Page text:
— Manuellita Hermes, PhD. Candidate at Università degli Studi di Roma II, Tor Vergata; Rômulo Bittencourt, Master Student of the Graduate-Level Program in Literature and Culture of the Universidade Federal da Bahia. Next November 20th is the National Black Consciousness Day (Dia da Consciência Negra) in Brazil. Specially in 2020, the resurgence of a racial debate in Brazil and
The “Rationality of Fear” on the Edge of Brazilian Democracy: Another Shield Against Authoritarianism?
—Juliano Zaiden Benvindo, University of Brasília and National Council for Scientific and Technological Development In a period of about two months, a series of protests in South America brought the region again into the spotlight. Except for the Bolivian case, whose causes were mostly related to the presidential election process, the protests in Chile, Ecuador,
—Juliano Zaiden Benvindo, University of Brasília and National Council for Scientific and Technological Development The election of Jair Bolsonaro as Brazil’s next President has sparked a fruitful debate over the expansion of an illiberal mindset across the globe, now reaching the biggest economy in Latin America and world’s fourth largest democracy. For some, Brazil seems
—Emilio Peluso Neder Meyer, Federal University of Minas Gerais (UFMG) and Felipe Guimarães Assis Tirado, LL.M. Candidate, King’s College London Three days after the election of the far-right candidate Jair Bolsonaro to the Brazilian presidency, federal prosecutors filed a criminal complaint charging a former police officer and, for the first time, a former military prosecutor
[Editor’s Note: This is the fourth entry in our symposium on the “30th Anniversary of the Brazilian Constitution.” The introduction to the symposium is available here.] —Luiz Guilherme Arcaro Conci, Pontifical University of Sao Paulo Brazil was the only American country that, once independent (1822), established a national monarchy that reigned for almost eighty years. From the late
Memory and Forgetfulness in the Brazilian Dictatorship: Can New Revelations Help Brazil Expiate its Sins?
—Juliano Zaiden Benvindo, University of Brasília For a long time in Brazil, it has been taught that, in the final years of the dictatorship, during the presidency of General Ernesto Geisel (1974-1979) and General João Baptista Figueiredo (1979-1985), the repression and the human rights violations were gradually left aside in favor of a conciliatory discourse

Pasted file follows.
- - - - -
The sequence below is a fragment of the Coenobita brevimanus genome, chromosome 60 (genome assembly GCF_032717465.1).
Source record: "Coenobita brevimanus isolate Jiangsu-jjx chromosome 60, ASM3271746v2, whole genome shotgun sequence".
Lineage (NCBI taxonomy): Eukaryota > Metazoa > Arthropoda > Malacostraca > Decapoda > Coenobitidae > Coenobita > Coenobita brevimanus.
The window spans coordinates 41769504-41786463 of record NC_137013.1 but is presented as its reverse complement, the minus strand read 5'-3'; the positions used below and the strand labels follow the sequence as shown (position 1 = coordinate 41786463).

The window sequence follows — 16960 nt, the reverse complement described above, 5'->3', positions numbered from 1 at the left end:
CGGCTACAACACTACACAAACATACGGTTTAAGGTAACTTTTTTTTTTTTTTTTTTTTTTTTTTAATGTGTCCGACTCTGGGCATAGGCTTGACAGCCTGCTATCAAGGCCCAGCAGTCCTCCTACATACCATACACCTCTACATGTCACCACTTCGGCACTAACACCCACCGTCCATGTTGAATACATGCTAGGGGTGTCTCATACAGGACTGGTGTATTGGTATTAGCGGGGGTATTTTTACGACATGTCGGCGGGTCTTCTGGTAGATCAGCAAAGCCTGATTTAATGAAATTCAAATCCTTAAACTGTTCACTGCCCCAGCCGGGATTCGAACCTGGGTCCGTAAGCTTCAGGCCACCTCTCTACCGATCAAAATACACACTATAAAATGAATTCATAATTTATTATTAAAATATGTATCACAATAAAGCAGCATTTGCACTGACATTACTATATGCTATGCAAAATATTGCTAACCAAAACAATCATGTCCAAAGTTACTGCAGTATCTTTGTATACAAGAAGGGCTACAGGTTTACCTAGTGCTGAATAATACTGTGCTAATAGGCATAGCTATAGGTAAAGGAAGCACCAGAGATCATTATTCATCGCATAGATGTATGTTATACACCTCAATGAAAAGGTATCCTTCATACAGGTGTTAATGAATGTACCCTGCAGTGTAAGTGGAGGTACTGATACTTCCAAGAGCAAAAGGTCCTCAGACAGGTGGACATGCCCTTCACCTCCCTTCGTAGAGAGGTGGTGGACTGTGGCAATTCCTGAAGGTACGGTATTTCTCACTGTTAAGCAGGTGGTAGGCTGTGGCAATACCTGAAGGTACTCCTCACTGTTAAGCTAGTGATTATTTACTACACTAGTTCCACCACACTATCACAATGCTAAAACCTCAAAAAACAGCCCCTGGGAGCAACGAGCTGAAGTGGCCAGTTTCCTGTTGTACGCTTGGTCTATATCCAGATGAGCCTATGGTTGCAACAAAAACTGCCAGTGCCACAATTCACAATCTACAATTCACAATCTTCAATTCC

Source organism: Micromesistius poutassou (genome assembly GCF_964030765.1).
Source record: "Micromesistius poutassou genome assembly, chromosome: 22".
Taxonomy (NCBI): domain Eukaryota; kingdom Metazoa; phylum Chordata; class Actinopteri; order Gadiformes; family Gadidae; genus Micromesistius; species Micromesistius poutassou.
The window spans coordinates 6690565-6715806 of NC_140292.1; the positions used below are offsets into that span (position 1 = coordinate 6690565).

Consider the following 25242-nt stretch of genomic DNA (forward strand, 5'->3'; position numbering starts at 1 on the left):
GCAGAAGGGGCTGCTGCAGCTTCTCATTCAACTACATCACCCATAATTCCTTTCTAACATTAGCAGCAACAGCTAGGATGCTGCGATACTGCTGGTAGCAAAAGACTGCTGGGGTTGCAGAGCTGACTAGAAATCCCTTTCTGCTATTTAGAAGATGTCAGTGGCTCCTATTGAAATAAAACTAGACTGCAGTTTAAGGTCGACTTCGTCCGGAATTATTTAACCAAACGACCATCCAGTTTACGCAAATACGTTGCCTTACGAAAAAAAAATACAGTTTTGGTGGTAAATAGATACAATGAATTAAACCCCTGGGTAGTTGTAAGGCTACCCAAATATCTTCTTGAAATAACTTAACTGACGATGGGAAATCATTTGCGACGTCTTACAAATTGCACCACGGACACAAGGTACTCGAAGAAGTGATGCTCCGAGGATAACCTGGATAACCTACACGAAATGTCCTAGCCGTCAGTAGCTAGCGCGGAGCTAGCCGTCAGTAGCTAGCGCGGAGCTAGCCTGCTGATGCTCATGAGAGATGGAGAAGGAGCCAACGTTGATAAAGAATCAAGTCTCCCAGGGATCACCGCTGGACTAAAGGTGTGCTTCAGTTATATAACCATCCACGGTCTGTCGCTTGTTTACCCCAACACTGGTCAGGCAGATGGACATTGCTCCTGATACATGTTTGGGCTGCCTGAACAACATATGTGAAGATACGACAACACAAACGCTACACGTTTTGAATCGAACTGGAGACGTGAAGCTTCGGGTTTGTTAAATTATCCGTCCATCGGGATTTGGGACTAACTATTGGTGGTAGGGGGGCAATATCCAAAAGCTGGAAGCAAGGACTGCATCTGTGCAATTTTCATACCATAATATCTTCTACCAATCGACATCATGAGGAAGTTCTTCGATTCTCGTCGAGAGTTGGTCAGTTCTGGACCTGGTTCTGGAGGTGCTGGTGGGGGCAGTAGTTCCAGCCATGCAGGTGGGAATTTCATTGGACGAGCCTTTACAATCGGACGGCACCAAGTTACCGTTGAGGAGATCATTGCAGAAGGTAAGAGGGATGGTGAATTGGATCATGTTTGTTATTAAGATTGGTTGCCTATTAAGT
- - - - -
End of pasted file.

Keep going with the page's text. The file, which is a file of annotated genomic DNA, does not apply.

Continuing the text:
—Juliano Zaiden Benvindo, University of Brasília Reinhart Koselleck, one of the most prominent German historians of the twentieth century, once wrote that “conceptual change is generally slower and more gradual than the pace of political events.” Time and experience are required for properly grasping the distinct nuances of a concept. Every concept – he says
The Judicial Ban on Asbestos in Brazil: A Turning Point in the Relationship between International Law and Collective Fundamental Rights?
—Ranieri Lima Resende, PhD. in Law Candidate, Federal University of Rio de Janeiro (Brazil); Visiting Doctoral Researcher, New York University.* Celebrated as one of the most important news stories of 2017 by environmentalists and human rights’ activists, the recent prohibition of asbestos production and commerce throughout the country, ordered by the Brazilian Supreme Court on
The Judiciary as Second-Best Political Strategy: The Never-Ending Debate over the Presumption of Innocence in Brazil
—Juliano Zaiden Benvindo & Fernando José Gonçalves Acunha, University of Brasília In February 2016, one of us wrote a post on I-CONnect focusing on the Brazilian Supreme Court’s new precedent on the presumption of innocence. The decision carried out a major shift by allowing criminal sentences to be enforced once a judgment has been affirmed
—Juliano Zaiden Benvindo & Fábio Almeida, University of Brasília On September 27, the Brazilian Supreme Court arguably decided the most important case on religious freedom and education rights in Brazilian history. Under scrutiny was whether religious freedom (Art. 5, VI, of the Brazilian Constitution) and religious education (Art. 210, Paragraph 1, of the Brazilian Constitution)